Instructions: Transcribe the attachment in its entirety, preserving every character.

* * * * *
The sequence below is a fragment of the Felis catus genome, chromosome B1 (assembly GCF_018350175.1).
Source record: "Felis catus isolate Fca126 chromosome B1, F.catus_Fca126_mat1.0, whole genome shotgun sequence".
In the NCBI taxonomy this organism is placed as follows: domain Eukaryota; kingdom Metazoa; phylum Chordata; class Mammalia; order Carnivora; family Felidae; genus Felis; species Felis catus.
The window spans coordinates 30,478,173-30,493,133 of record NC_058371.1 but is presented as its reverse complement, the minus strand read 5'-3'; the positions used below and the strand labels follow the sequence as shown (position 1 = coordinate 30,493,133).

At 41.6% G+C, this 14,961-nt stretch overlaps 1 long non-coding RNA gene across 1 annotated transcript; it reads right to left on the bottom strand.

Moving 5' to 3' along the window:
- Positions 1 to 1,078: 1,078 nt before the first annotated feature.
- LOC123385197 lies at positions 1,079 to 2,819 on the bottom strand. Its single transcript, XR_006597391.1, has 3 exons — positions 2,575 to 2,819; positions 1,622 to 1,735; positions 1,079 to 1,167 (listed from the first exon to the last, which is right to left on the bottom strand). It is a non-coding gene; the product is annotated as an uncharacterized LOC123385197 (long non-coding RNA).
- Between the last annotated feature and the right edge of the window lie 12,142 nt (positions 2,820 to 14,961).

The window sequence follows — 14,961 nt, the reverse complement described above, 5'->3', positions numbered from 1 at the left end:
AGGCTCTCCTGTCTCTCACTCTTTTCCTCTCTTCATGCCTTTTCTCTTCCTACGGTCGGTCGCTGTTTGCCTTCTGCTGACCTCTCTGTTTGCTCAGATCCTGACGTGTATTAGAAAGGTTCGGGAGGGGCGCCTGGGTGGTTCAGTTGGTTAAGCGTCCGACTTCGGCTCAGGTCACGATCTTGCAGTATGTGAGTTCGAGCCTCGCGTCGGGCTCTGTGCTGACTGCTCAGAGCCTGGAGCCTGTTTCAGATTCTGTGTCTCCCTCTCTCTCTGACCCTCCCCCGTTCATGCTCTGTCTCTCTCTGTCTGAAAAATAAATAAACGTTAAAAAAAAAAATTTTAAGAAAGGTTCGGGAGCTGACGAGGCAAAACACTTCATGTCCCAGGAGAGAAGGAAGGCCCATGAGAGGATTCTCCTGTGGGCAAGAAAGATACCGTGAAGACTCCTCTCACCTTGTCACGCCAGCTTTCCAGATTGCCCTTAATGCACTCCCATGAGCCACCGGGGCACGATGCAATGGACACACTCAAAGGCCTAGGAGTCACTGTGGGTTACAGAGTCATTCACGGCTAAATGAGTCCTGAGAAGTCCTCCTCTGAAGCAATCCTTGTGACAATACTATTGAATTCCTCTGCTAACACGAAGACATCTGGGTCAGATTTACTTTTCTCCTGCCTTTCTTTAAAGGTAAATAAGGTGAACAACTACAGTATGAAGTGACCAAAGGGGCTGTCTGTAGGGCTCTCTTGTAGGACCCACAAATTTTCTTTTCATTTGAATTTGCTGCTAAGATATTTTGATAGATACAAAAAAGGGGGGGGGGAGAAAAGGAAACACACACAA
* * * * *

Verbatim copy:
The sequence below is a fragment of the Felis catus genome, chromosome B1 (assembly GCF_018350175.1).
Source record: "Felis catus isolate Fca126 chromosome B1, F.catus_Fca126_mat1.0, whole genome shotgun sequence".
In the NCBI taxonomy this organism is placed as follows: domain Eukaryota; kingdom Metazoa; phylum Chordata; class Mammalia; order Carnivora; family Felidae; genus Felis; species Felis catus.
The window spans coordinates 30,478,173-30,493,133 of record NC_058371.1 but is presented as its reverse complement, the minus strand read 5'-3'; the positions used below and the strand labels follow the sequence as shown (position 1 = coordinate 30,493,133).

At 41.6% G+C, this 14,961-nt stretch overlaps 1 long non-coding RNA gene across 1 annotated transcript; it reads right to left on the bottom strand.

Moving 5' to 3' along the window:
- Positions 1 to 1,078: 1,078 nt before the first annotated feature.
- LOC123385197 lies at positions 1,079 to 2,819 on the bottom strand. Its single transcript, XR_006597391.1, has 3 exons — positions 2,575 to 2,819; positions 1,622 to 1,735; positions 1,079 to 1,167 (listed from the first exon to the last, which is right to left on the bottom strand). It is a non-coding gene; the product is annotated as an uncharacterized LOC123385197 (long non-coding RNA).
- Between the last annotated feature and the right edge of the window lie 12,142 nt (positions 2,820 to 14,961).

The window sequence follows — 14,961 nt, the reverse complement described above, 5'->3', positions numbered from 1 at the left end:
AGGCTCTCCTGTCTCTCACTCTTTTCCTCTCTTCATGCCTTTTCTCTTCCTACGGTCGGTCGCTGTTTGCCTTCTGCTGACCTCTCTGTTTGCTCAGATCCTGACGTGTATTAGAAAGGTTCGGGAGGGGCGCCTGGGTGGTTCAGTTGGTTAAGCGTCCGACTTCGGCTCAGGTCACGATCTTGCAGTATGTGAGTTCGAGCCTCGCGTCGGGCTCTGTGCTGACTGCTCAGAGCCTGGAGCCTGTTTCAGATTCTGTGTCTCCCTCTCTCTCTGACCCTCCCCCGTTCATGCTCTGTCTCTCTCTGTCTGAAAAATAAATAAACGTTAAAAAAAAAAATTTTAAGAAAGGTTCGGGAGCTGACGAGGCAAAACACTTCATGTCCCAGGAGAGAAGGAAGGCCCATGAGAGGATTCTCCTGTGGGCAAGAAAGATACCGTGAAGACTCCTCTCACCTTGTCACGCCAGCTTTCCAGATTGCCCTTAATGCACTCCCATGAGCCACCGGGGCACGATGCAATGGACACACTCAAAGGCCTAGGAGTCACTGTGGGTTACAGAGTCATTCACGGCTAAATGAGTCCTGAGAAGTCCTCCTCTGAAGCAATCCTTGTGACAATACTATTGAATTCCTCTGCTAACACGAAGACATCTGGGTCAGATTTACTTTTCTCCTGCCTTTCTTTAAAGGTAAATAAGGTGAACAACTACAGTATGAAGTGACCAAAGGGGCTGTCTGTAGGGCTCTCTTGTAGGACCCACAAATTTTCTTTTCATTTGAATTTGCTGCTAAGATATTTTGATAGATACAAAAAAGGGGGGGGGGAGAAAAGGAAACACACACAA